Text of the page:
According to a group of computer scientists at North Carolina State University, a vulnerability exists within many Android devices that would allow hackers (or malicious apps) to bypass the permissions request process and tap into audio and location, wipe apps and data, or send unauthorized SMS messages, all without the user knowing.

This news may sound a bit sensational, but the researchers have created and tested a dummy app which effectively demonstrates the exploit:

Among the eight phones tested with the researchers' diagnostic app (Woodpecker), HTC's Evo 4G seemed to be the most vulnerable, able to "leak" eight different capabilities to their dummy app, which was not explicitly granted appropriate permissions by the user.

Phones sold by HTC, Samsung, Motorola, and Google seem to be afflicted with this exploit, and the researchers are blaming it on pre-loaded apps and other manufacturer 'enhancements,' which provide a software loophole through which malicious apps can sneak past permissions requests.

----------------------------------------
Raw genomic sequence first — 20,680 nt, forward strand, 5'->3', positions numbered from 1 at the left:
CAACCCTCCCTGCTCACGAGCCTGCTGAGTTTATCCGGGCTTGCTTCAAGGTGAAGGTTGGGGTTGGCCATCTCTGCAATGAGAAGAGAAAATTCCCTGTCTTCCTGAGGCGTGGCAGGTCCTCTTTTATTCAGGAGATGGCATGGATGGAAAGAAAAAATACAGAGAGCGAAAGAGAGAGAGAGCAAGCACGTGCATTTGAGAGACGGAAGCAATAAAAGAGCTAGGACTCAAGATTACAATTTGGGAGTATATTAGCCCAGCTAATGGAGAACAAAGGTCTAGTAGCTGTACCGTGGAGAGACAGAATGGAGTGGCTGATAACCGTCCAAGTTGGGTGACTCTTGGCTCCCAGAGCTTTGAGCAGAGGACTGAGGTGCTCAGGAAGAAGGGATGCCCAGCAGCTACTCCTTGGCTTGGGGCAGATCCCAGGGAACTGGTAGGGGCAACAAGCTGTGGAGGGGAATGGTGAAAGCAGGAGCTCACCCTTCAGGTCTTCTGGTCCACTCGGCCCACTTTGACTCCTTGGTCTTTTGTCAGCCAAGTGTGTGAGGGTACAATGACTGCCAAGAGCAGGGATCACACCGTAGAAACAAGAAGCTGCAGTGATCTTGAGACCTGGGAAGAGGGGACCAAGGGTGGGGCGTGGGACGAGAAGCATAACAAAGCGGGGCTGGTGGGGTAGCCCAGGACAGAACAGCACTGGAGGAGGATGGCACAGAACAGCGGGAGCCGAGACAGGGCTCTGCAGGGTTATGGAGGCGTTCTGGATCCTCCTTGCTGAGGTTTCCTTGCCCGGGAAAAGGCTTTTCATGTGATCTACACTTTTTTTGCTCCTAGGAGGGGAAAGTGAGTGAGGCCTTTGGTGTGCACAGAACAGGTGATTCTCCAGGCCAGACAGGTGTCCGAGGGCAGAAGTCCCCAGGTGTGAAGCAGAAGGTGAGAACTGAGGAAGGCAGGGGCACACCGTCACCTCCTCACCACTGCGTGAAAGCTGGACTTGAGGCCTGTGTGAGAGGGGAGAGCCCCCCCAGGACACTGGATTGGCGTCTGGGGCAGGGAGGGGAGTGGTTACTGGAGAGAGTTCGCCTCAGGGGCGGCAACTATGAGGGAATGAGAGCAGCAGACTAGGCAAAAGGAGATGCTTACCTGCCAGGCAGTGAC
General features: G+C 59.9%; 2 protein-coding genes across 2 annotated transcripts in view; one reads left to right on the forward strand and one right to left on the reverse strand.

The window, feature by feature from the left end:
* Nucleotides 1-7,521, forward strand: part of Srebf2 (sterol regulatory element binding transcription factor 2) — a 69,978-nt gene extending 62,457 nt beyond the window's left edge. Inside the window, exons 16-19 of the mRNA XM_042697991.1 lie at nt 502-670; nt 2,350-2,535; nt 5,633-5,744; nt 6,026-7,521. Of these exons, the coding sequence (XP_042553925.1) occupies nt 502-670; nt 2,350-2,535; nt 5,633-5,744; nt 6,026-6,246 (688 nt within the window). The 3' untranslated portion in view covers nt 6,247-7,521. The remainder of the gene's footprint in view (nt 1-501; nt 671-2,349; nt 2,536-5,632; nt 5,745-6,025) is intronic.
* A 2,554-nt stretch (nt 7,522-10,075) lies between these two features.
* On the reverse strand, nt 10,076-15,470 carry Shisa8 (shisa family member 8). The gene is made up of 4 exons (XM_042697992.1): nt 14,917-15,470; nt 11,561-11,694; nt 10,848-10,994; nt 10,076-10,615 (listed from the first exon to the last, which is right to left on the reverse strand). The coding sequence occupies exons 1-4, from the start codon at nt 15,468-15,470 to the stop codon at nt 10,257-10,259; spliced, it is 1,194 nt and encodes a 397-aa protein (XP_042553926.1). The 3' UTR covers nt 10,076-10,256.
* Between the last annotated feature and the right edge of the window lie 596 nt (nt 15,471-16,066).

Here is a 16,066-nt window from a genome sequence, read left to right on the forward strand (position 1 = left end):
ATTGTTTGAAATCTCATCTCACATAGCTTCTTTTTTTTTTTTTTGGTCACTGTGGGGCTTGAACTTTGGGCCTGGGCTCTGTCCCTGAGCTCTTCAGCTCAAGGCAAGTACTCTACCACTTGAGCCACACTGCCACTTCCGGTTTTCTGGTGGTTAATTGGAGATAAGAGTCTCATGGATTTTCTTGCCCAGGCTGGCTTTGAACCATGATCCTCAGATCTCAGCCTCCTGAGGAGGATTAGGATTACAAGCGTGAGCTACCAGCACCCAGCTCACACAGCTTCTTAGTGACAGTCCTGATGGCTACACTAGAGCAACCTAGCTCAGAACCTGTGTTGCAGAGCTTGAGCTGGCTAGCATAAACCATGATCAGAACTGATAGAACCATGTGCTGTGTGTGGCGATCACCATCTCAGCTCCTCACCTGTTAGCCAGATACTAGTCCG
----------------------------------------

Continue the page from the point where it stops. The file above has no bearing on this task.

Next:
Both Google and Motorola have evidently acknowledged this threat, but HTC and Samsung, according to the researchers, have been slow to respond. The NCSU researchers have also compiled a paper on the subject (to be presented at the 2012 Network and Distributed System Security Symposium), writing "We believe these results demonstrate that capability leaks constitute a tangible security weakness for many Android smartphones in the market today."

It is unclear when/if there will be an official response to this issue - in the form of software fixes or  otherwise - but in the meantime, as always, it is advisable to stay away from any untrusted applications.

Via The Register